|Liu, Pia -|
|Weber, Thomas -|
|Chen, Chi -|
|Johnston, Lee -|
|Shurson, Gerald -|
Submitted to: Journal of Animal Science
Publication Type: Peer Reviewed Journal
Publication Acceptance Date: April 23, 2014
Publication Date: July 1, 2014
Citation: Liu, P., Kerr, B.J., Weber, T.E., Chen, C., Johnston, L.J., Shurson, G.C. 2014. Influence of thermally-oxidized vegetable oils and animal fats on intestinal barrier function and immune variables in young pigs. Journal of Animal Science. 92:2971-2979. Interpretive Summary: Lipids produced from food processing or rendering facilities have been thermally processed and are commonly used as economical sources of energy in animal feeds. These lipids, however, may be heated for a considerable length of time and may therefore contain various amounts of peroxidation products. Consumption of these peroxidation products has been shown to cause metabolic oxidative stress, and may therefore affect intestinal health and immune function. The data in this report indicates that feeding weaned pigs diets containing 10% thermally-oxidized lipids, especially vegetable oils containing high concentrations of polyunsaturated fatty acids, impairs their metabolic oxidative status, but did not appreciably affect gut barrier function and immune status. Research results described in this report provides scientists at universities, feed companies, allied industries, and livestock production facilities information that pigs are relatively resilient to certain levels of lipid peroxidation in respect to their intestinal health and immune status.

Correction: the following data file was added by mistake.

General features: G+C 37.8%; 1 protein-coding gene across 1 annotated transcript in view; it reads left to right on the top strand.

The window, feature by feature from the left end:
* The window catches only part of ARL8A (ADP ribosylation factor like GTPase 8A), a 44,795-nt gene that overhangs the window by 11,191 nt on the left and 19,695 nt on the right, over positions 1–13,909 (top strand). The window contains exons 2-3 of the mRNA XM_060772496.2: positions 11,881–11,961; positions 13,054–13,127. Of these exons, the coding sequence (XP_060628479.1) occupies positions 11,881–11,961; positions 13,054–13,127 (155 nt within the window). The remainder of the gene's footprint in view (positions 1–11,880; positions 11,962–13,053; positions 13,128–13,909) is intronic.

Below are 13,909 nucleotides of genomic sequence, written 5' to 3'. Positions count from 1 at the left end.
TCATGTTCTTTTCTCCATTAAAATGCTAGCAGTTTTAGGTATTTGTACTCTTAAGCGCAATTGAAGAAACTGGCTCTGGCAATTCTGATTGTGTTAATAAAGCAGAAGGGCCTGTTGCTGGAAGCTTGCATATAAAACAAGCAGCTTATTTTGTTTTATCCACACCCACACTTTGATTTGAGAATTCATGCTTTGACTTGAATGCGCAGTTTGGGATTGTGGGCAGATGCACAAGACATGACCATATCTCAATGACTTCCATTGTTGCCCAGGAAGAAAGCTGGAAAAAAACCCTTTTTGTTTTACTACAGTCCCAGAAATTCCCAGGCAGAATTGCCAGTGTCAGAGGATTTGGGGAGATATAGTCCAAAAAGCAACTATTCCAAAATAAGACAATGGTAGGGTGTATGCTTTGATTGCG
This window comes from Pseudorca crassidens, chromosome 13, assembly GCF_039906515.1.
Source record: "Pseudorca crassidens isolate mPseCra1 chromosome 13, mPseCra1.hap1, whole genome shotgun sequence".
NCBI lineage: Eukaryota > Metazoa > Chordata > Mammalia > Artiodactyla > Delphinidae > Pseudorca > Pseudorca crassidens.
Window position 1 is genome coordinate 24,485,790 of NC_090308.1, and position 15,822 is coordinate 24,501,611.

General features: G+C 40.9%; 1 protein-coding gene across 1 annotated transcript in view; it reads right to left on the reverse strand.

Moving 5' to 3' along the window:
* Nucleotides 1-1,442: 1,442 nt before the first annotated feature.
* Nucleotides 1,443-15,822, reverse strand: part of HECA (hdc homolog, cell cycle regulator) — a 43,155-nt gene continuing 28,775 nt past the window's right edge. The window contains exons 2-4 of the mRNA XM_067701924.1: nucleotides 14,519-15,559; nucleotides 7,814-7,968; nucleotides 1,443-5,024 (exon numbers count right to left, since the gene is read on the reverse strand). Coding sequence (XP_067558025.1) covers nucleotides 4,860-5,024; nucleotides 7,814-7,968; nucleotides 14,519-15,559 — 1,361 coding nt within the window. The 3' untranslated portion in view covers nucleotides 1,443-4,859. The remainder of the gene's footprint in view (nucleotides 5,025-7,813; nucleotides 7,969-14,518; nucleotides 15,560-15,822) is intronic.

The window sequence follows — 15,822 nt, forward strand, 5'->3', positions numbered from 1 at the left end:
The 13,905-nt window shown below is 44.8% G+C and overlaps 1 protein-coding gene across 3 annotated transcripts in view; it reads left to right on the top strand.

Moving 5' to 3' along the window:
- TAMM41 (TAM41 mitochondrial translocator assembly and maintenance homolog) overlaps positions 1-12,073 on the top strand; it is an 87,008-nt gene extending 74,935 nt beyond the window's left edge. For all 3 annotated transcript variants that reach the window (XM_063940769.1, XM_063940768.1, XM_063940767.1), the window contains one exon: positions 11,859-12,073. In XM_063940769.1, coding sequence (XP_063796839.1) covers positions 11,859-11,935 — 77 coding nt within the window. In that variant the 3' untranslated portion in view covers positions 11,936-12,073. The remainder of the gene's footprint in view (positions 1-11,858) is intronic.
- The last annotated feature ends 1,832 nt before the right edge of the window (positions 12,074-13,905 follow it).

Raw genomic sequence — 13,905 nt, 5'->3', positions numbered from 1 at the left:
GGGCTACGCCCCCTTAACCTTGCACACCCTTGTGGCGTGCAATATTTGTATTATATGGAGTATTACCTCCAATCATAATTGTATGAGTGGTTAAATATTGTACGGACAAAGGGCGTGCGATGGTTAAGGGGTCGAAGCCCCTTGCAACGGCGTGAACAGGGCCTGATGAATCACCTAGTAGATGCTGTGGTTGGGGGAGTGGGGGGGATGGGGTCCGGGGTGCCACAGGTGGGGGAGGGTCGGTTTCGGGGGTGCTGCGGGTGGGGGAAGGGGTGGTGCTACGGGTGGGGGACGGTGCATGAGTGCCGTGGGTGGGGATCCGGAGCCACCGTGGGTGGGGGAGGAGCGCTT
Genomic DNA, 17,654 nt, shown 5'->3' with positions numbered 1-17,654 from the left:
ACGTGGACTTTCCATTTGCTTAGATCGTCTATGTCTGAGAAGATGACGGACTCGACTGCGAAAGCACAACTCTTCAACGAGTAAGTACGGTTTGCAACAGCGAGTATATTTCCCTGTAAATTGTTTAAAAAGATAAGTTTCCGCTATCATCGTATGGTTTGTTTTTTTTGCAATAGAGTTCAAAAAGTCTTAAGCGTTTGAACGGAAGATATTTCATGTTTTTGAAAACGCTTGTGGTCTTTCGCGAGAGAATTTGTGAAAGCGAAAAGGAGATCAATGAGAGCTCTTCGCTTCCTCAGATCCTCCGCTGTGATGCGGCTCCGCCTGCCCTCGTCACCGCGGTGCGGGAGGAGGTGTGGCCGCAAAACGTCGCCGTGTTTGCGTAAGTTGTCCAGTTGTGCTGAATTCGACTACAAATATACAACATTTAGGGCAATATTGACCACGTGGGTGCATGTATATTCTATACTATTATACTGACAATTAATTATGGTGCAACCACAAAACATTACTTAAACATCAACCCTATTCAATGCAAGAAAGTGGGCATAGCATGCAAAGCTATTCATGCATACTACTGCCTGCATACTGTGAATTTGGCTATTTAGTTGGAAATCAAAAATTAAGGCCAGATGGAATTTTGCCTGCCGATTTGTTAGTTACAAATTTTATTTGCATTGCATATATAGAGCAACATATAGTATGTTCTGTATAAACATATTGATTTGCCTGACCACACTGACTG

Technical Abstract: To evaluate the effect of feeding thermally-oxidized lipids on metabolic oxidative status, gut barrier function, and immune response of young pigs, 108 barrows (6.67 ± 0.03 kg BW) were assigned to 12 dietary treatments in a 4 × 3 factorial design in addition to a corn-soybean meal control diet. Main effects were lipid source [n = 4: corn oil (CN), canola oil (CA), poultry fat (PF), and tallow (TL)] and oxidation level [n = 3: original lipids (OL), slow oxidation (SO) of lipids heated for 72 h at 95 degrees C, or rapid oxidation (RO) of lipids heated for 7 h at 185 degrees C]. Pigs were provided ad libitum access to diets for 28 d, followed by controlled feed intake for 10 d. After a 24-h fast on d 38, serum was collected and analyzed for a-tocopherol (a-T), thiobarbituric acid reactive substances (TBARS), endotoxin, haptoglobin, IgA, and IgG. On the same day following serum collection, lactulose and mannitol were fed and subsequently measured in the urine to evaluate gut permeability. There was a source × peroxidation interaction for serum a-T concentration where pigs fed SO or RO had decreased (P < 0.05) serum a-T concentration compared to pigs fed OL in CA and CN diets, but not in pigs fed PF and TL diets. There was no source × peroxidation interaction for serum TBARS, but among all lipid sources, pigs fed SO or RO lipids had increased (P < 0.05) serum TBARS compared with pigs fed OL. In addition, pigs fed CN or CA had higher (P < 0.05) serum TBARS compared to pigs fed PF or TL diets. There was no lipid source × peroxidation level interaction, nor lipid source or peroxidation level effects observed for serum endotoxin, haptoglobin, IgA, or IgG. Pigs fed lipid supplemented diets tended to have increased serum endotoxin (P = 0.06), IgA (P = 0.10), and IgG (P = 0.09) compared to pigs fed the control diet. There was no lipid source × peroxidation level interaction, nor lipid source or peroxidation level effects noted for urinary TBARS and lactulose to mannitol ratio. Compared to pigs fed the control diet, pigs fed diets containing lipids had a lower a lactulose to mannitol ratio (P < 0.01). In conclusion, feeding weaning pigs diets containing 10% thermally-oxidized lipids for 38 d, especially vegetable oils containing high concentration of polyunsaturated fatty acids, appeared to impair oxidative status, but had little influence on gut barrier function or serum immunity parameters.